The level of interest in dairy beef systems was clear for all to see on Tuesday at the Thrive dairy calf-to-beef open day in Cashel, Co Tipperary.

Large crowds gathered to learn more and discuss challenges and opportunities within the sector.

While there was great detail covered at each stand, which is detailed in the open day booklet available here, the key messages can be summarised into the following points.


From the financials stand, we heard that dairy calf-to-beef systems can be profitable, provided calf quality is good, combined with a high level of technical efficiency.

On the demo farm, last year’s stock left, on average, a net margin of €357/ha, ranging from €277/ha up to €457/ha, depending on the system employed.

All 300 stock were on show on the day. This batch of 2021-born bullocks were averaging 510kg.

The most profitable system on the demo farm was the early-maturing (Aberdeen Angus and Hereford) bullock finished off grass at the end of the second grazing season.

High beef merit bulls

At the genetics stand, the key message was that calf quality coming from the dairy herd needs to improve.

Since the introduction of the dairy beef index (DBI) and through a lot of work done by the genetics companies improving the dairy beef offering to farmers in recent years, the year-on-year decline in carcase weight and reducing carcase conformation seems to have been halted, but there remains a huge job of work to be done.

Beef merit of dairy cow

The Thrive programme is showing the potential that lies within the use of high-beef merit AI sires.

However, it is also becoming apparent that we cannot ‘beef breed’ our way out of this problem.

Where the beef merit of the dairy cow is so low, no matter what bull we put on that cow, the resultant calf is going to be of low genetic beef merit.

The weighting of the beef merit within the economic breeding index (EBI) needs to be looked at and increased.


All of these actions will only happen if and when farmers have accurate data on the quality of calf at the time of purchase.

Host farmer John Hally and IFJ dairy editor Aidan Brennan discussing the grassland management strategies on the farm.

We need to get to DNA tagging every calf at birth and then to have commercial beef values (CBV) made available to farmers on mart boards or wherever calves are being purchased.

Calf rearing and animal health

Good calf rearing begins on the dairy farm, with farmers ensuring calves get adequate high-quality colostrum and correct care in the first days of their lives.

Mortality across the Thrive programme is <3% and is <1% on the Hally farm.

Getting calves off to a good start is a combination of purchasing calves from known, reliable sources, a vaccination programme being in place and a high level of management and care.

Calves are vaccinated for pneumonia and clostridial diseases during the rearing phase.

To ease the transition to grass, calves are let out by day and in by night, while still on once-a-day feeding.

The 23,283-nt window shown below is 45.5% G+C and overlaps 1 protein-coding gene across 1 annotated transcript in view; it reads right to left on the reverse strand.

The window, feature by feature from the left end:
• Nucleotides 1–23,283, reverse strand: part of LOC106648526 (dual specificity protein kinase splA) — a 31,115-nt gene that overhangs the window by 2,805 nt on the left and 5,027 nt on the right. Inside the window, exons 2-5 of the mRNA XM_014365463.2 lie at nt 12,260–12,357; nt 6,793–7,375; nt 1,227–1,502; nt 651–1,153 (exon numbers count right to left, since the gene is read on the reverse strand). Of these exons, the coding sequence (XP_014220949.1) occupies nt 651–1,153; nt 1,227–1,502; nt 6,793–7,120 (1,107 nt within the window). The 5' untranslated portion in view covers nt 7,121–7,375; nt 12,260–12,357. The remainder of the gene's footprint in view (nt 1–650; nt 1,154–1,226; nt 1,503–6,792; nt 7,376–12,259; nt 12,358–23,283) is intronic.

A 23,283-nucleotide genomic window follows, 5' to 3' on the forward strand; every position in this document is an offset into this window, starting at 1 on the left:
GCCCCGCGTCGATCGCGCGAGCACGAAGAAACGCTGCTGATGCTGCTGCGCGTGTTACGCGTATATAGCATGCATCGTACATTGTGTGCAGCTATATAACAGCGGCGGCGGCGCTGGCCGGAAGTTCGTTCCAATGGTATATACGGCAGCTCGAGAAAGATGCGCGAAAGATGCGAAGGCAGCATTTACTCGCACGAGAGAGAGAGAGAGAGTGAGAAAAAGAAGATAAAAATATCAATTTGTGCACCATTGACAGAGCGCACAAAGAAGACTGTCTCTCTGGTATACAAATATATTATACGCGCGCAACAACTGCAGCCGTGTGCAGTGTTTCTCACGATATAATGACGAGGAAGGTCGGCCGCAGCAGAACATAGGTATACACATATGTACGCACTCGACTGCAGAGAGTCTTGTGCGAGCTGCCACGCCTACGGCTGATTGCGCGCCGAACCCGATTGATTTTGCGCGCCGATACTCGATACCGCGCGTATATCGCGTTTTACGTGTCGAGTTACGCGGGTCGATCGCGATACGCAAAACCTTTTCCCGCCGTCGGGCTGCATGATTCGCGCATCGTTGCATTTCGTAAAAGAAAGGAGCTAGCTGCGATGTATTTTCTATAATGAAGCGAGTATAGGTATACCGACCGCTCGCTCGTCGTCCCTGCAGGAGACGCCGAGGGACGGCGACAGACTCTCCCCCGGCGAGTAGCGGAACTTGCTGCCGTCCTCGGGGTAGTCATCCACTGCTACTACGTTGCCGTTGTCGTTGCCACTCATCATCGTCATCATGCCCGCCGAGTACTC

When calves are turned out fully, a roughage source (straw) is provided to prevent against summer scours.


At the grassland stand, the importance of maximising the contribution of grazed grass to the diet was emphasised.

The demo farm grew 11.7t DM/ha in 2021, almost 50% more than what the average drystock farmer is estimated to grow each year.

Keeping it cool - attendees making the most of the shade at the grassland stand.

This allows the farm to keep concentrate input quite low, despite a young slaughter age and almost 300kg carcase weight.

The importance of high-quality grass silage was also outlined, with a minimum quality of 70% DMD required to make the system work.


There was a focus on soil and input reduction on the farm sustainability stand.

John Hally’s soil is in excellent condition, with 84% at optimum levels for soil pH, phosphorus and potassium. This excellent soil health was evident from the good growth of grass on the farm. The drier land allows for a long grazing season.

IFJ beef and suckler editor Adam Woods; Thrive programme manager Declan Marren; and senior manager, meat and livestock, at Bord Bia Joe Burke discussing finishing strategies for various stock types on the farm.

Lower emissions slurry spreading (LESS) techniques, protected urea and efficient use of nutrients were all discussed as ways to improve economic and environmental sustainability and protected urea threw up a few common questions.

Should I spread protected urea or CAN from now on?

Any fertiliser should not be spread during the current dry weather, as it will sit on the ground, so wait for moisture and some light rain.

Protected urea will reduce emissions, whereas CAN is still at risk of releasing nitrous oxide emissions.

Can I reduce the rate of protected urea?

Teagasc research is showing that because protected urea is losing very little nitrogen to the air, the rate should be lowered.

Where 40kg/ha of urea is spread, that can be cut down to 34kg/ha of protected urea and the effective nitrogen from both applications is 34kg/ha, according to Teagasc.